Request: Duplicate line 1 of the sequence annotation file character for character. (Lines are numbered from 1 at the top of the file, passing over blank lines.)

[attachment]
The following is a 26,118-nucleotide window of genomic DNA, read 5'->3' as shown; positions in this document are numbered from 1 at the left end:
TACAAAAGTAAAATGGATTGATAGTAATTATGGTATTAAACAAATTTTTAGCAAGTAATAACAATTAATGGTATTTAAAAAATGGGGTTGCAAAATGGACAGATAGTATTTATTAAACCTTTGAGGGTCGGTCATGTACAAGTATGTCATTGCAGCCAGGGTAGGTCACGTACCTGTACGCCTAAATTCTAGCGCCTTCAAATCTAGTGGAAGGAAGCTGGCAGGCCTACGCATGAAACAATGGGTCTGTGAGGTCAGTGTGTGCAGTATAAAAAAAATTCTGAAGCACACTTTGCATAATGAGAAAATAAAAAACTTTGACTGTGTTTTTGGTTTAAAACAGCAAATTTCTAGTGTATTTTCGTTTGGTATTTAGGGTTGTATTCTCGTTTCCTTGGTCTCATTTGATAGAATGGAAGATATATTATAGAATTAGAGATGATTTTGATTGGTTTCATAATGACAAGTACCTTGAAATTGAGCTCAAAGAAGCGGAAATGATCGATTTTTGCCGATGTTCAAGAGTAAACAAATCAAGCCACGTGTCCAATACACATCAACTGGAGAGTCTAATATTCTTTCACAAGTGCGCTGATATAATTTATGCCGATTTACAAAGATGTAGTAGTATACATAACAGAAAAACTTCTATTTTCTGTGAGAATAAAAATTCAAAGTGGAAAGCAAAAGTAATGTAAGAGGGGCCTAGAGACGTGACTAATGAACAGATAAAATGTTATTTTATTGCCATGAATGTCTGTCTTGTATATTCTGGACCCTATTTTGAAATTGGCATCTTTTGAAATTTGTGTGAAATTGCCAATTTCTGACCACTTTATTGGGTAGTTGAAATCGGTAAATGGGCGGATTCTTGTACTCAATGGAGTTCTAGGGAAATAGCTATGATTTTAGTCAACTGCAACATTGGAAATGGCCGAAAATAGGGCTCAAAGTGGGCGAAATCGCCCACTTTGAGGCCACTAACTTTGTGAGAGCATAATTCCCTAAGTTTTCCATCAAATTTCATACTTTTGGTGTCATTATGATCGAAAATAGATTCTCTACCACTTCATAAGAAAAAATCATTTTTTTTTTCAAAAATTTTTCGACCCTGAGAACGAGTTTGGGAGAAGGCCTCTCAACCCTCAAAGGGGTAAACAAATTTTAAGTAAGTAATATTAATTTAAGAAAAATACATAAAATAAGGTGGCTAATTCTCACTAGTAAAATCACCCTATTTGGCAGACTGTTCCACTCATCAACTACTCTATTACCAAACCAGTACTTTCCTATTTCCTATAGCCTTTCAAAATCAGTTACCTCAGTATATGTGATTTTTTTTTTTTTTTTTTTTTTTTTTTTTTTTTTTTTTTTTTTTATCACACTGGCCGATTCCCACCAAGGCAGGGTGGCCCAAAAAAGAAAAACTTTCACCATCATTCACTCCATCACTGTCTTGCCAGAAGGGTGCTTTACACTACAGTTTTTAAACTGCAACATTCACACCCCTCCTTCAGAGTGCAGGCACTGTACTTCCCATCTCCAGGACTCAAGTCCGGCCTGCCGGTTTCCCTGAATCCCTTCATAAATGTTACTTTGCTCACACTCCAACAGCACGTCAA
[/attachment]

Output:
The following is a 26,118-nucleotide window of genomic DNA, read 5'->3' as shown; positions in this document are numbered from 1 at the left end: